Addiction Awareness Scholarship Campaign 2020 Round 2 – Addiction



Our deepest fear is not that we are inadequate. Our deepest fear is that we are powerful beyond measure. It is our light, not our darkness that most frightens us. Your playing small does not serve the world. There is nothing enlightened about shrinking so that other people won’t feel insecure around you. We are all meant to shine as children do. It’s not just in some of us; it’s in everyone. And as we let our own lights shine, we unconsciously give other people permission to do the same. As we are liberated from our own fear, our presence automatically liberates others” (Coach Carter). As children, we are asked what we want to become, but never what we’re afraid of becoming. I have realized the addicts that I have come in contact with were never asked what they wanted to become, they were told what was impossible to become. In return, they become who they would have naturally feared ever becoming. They are people who have experienced trauma with no one that asked them how they were, and who would tell them that they can become what they want.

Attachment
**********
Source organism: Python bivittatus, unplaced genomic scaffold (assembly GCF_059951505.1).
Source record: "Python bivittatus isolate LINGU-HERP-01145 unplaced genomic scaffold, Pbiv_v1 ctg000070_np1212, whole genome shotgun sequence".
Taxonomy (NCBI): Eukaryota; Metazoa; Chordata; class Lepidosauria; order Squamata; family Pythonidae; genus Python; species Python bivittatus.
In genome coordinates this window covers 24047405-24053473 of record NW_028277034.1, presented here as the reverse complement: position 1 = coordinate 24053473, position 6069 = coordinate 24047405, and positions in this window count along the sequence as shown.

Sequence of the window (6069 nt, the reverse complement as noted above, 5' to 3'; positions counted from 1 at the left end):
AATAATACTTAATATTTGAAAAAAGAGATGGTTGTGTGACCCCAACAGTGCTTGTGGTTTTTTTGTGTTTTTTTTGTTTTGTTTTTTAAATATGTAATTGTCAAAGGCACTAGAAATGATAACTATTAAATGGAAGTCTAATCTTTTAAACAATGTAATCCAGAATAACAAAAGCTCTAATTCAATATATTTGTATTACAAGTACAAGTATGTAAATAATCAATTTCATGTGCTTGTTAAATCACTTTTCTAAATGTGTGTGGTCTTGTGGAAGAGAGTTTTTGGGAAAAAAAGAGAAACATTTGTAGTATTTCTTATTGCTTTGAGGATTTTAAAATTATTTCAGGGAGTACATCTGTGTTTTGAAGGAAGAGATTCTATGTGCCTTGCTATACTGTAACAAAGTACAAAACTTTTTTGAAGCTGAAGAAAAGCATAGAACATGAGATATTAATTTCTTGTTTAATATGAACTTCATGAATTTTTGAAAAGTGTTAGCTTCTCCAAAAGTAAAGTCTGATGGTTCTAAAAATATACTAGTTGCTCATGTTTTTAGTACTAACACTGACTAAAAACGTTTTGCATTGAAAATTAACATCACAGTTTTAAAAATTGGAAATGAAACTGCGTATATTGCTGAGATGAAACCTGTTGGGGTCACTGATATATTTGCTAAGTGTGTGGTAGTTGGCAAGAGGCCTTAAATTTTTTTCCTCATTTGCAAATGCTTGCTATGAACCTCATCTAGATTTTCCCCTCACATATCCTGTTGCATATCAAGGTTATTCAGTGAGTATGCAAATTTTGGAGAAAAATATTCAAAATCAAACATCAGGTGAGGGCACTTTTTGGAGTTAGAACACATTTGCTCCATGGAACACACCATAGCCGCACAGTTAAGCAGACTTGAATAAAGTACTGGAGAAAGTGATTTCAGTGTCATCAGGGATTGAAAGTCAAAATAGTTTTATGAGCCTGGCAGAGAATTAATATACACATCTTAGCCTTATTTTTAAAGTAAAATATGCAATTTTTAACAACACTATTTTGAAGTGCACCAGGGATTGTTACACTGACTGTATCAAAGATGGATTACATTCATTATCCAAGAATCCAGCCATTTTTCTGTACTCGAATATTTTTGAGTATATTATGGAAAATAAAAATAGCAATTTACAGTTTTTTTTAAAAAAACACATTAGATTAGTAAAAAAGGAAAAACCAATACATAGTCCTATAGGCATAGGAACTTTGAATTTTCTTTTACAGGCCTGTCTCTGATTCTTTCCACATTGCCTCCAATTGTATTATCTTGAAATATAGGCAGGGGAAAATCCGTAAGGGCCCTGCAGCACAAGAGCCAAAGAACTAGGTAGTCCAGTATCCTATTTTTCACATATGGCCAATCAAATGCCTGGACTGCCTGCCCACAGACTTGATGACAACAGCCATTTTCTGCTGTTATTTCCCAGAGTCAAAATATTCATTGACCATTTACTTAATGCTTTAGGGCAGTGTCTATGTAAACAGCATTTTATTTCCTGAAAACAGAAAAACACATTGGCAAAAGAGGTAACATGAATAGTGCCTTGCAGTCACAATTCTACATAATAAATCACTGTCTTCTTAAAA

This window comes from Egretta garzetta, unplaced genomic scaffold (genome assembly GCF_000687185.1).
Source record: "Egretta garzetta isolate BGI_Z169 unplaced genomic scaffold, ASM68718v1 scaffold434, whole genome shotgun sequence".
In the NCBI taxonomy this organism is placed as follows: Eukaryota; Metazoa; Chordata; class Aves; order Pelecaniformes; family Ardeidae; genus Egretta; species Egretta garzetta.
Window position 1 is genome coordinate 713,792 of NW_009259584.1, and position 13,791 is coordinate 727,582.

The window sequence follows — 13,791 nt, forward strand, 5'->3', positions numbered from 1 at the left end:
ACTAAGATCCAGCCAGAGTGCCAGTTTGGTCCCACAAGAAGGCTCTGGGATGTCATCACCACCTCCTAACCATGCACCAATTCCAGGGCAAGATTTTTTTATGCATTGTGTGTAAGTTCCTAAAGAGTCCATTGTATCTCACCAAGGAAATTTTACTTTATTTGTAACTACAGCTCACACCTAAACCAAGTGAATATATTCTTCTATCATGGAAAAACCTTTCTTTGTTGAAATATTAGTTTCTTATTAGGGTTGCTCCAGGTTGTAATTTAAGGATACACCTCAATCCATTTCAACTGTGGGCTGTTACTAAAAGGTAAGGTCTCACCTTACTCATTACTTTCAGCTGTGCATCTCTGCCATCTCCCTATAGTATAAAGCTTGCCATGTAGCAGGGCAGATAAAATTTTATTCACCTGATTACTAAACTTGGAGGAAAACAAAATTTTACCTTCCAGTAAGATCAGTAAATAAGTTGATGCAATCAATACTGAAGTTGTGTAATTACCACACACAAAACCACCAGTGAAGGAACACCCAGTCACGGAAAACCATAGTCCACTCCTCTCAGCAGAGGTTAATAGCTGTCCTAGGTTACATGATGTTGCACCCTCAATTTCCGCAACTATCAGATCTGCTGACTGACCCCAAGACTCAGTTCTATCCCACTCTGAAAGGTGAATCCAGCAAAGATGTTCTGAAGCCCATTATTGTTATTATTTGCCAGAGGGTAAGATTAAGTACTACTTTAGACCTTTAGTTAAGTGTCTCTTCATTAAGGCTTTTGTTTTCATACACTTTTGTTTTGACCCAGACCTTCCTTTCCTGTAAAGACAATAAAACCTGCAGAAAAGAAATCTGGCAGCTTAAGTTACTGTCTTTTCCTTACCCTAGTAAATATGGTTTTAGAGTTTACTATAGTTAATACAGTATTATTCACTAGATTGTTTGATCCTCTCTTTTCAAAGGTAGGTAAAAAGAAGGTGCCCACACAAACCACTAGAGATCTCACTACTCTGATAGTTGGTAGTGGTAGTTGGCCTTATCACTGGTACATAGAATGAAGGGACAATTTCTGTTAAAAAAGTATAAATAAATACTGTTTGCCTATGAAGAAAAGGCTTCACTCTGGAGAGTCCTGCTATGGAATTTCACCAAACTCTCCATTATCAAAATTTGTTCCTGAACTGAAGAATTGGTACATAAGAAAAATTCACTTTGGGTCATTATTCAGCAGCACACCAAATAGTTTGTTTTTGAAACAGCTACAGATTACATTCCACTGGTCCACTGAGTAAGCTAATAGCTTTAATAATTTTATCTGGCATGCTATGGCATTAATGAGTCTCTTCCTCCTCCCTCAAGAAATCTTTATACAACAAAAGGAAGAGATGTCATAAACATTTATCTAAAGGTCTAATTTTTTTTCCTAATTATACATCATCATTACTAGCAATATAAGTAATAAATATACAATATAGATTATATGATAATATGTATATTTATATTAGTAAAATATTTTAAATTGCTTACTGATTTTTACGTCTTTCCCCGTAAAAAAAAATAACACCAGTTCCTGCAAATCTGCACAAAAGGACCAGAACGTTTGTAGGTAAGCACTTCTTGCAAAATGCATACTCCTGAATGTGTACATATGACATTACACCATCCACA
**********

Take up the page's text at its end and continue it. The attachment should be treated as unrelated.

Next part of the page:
George. George is the man that I would know to be the first addict that I met in my life. He was my neighbor that would come outside late at night and yell. It wasn’t until I got older that I realized he was coming outside to yell because he had reached above his alcohol limit. I would ask my mother why he yelled, and she told me he was an alcoholic. I assumed he just really loved grown-up juice, but it wasn’t until five years later that I realized being an alcoholic or addict of any sort is a disease. For example, if someone is diagnosed with cancer and is put on a medication by their doctor, but refuses to get the treatment that will eliminate the cancer cells in their body- they will never become cured. This is the same for an addict. If someone who is addicted to a substance experiences an intervention or has loved ones that force them to get the treatment they will never be cured of this disease because they don’t want to be. So, they can stop using this substance for days, weeks, months, or even years, but until they are ready to get the help for themselves they will never be able to overcome addiction or cure their disease.